Tuesday 2 June 2020 9:00 am

How far are crypto and digital currencies from the mainstream?

Technology research firm Novum Insights looks at mainstream adoption of cryptocurrency and examines which areas might win this race.

Cryptocurrency markets had a great run in April and a period of relative stability in May, which could draw enough attention to propel some into the mainstream. This kind of price action has resulted in heavy activity in crypto but we do remember the last big increase in 2017 which pulled in actors, rappers and celebrities into promoting projects before the market crashing. It is worth assessing what crypto achieving mainstream adoption might look like and if it is possible to establish or measure where we are in this transition?

Trading market adoption of bitcoin

Top hedge funds Tudor Investment Management and Renaissance Capital are among some of the latest new entrants into bitcoin trading, and although some financial market insiders like Goldman Sachs continue to be publicly sceptical about bitcoin, institutional enthusiasm is certainly growing. A resounding rally by bitcoin in the last two and a half months has likely fuelled this interest, after crypto prices initially crashed extremely hard in the market rout (insert Crypto AM chart 1) triggered by the realisation of the seriousness of Covid-19 for the global economy.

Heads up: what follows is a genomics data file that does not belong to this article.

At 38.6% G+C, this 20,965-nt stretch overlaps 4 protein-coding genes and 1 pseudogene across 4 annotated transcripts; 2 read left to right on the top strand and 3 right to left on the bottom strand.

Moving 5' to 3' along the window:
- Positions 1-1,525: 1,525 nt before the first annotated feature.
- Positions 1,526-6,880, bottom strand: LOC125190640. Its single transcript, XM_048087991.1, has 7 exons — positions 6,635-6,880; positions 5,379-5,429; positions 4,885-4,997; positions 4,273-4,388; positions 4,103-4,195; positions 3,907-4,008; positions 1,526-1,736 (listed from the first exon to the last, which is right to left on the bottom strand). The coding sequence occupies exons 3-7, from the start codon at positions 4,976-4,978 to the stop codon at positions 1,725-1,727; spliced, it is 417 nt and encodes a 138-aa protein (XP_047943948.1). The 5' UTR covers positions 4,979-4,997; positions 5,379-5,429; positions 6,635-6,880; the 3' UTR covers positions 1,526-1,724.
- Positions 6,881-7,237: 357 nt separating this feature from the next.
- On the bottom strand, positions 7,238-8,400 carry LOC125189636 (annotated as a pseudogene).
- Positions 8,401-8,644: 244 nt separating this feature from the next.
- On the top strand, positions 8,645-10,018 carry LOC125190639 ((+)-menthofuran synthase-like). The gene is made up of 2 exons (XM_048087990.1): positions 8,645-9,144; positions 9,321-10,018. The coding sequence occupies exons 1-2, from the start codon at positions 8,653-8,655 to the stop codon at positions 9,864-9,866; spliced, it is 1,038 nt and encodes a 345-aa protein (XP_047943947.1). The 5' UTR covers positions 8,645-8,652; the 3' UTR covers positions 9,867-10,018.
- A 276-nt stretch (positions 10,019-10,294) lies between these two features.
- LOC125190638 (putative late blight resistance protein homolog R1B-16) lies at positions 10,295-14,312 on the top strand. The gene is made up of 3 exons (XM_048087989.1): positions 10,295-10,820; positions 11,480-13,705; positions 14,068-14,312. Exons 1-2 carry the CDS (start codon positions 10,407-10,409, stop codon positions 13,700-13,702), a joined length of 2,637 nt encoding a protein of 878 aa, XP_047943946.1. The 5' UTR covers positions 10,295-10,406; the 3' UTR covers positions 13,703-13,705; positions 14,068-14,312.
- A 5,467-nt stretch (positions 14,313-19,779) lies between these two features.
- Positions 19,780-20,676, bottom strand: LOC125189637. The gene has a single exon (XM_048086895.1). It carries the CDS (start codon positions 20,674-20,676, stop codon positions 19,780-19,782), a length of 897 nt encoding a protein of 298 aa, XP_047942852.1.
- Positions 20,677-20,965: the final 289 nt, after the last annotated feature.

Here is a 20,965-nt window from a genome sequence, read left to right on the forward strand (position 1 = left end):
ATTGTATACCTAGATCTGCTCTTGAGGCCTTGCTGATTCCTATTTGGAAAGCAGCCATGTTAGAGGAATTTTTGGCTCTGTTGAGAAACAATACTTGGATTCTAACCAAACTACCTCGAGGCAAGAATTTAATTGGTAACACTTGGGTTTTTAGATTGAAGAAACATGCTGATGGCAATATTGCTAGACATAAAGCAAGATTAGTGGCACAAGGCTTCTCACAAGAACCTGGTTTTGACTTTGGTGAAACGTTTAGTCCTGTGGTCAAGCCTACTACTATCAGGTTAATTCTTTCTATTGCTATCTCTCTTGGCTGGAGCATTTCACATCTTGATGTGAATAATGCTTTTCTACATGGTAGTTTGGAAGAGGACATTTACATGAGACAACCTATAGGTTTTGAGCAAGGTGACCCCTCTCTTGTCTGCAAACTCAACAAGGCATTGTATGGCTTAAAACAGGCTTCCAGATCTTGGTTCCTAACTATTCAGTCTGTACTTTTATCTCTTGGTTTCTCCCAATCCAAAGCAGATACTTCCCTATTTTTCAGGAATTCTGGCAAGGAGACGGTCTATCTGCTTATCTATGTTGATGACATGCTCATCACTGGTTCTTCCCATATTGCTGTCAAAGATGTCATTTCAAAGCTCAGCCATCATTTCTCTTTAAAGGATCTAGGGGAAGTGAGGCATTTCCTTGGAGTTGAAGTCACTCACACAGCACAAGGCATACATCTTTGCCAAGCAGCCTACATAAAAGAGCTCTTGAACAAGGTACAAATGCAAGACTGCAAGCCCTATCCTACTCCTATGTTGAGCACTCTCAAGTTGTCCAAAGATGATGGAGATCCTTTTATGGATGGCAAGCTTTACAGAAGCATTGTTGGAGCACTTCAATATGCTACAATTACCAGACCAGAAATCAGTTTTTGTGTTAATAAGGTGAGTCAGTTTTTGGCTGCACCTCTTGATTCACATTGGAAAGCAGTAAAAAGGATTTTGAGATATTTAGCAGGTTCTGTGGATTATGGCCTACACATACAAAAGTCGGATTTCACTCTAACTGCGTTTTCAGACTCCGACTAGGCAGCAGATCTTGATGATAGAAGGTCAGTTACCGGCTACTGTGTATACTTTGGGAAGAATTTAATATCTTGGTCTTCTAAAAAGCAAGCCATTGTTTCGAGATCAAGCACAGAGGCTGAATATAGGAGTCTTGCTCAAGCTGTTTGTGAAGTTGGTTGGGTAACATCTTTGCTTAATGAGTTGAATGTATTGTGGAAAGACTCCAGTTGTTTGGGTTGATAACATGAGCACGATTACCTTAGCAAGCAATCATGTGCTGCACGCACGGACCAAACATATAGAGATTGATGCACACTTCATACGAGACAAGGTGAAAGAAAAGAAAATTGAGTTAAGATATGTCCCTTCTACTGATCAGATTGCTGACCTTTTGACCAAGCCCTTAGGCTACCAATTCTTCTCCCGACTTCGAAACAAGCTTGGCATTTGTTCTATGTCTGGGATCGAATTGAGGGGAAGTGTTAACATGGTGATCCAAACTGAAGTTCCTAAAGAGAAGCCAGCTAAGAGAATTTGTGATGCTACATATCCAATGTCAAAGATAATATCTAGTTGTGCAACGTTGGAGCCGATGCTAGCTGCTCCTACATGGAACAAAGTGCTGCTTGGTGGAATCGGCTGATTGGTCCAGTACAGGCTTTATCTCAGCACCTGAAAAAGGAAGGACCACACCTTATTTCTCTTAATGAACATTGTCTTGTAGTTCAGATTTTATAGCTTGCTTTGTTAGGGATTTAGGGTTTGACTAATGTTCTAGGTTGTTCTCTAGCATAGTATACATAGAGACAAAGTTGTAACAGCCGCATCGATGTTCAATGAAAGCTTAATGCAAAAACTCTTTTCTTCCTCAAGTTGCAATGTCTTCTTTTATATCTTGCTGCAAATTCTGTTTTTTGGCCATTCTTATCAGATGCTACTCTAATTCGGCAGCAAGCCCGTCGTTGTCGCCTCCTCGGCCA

Massive monetary intervention from the world’s central banks, at the same time as the reduction this month in the bitcoin mining reward in the so-called ‘halving’ are two of the major reasons why crypto-enthusiasts anticipated stronger adoption. Bitcoin has a fixed maximum supply of 21 million coins, and this built-in scarcity was designed in the aftermath of the last financial crisis deliberately in contrast to the massive central bank interventions which increased the money supply back then. Although recent movement in a wallet created by one of the earliest adopters of bitcoin, and attributed by some to the mysterious creator of bitcoin, Satoshi Nakamoto, also demonstrates a market flaw with the predominance of so-called “whales” owning large chunks of the market.  The wallet in question was created in February 2009, more than 12 months before the first transaction was carried out, buying two pizzas for 5,000 BTC each giving some indication of the abundance of bitcoins at that time.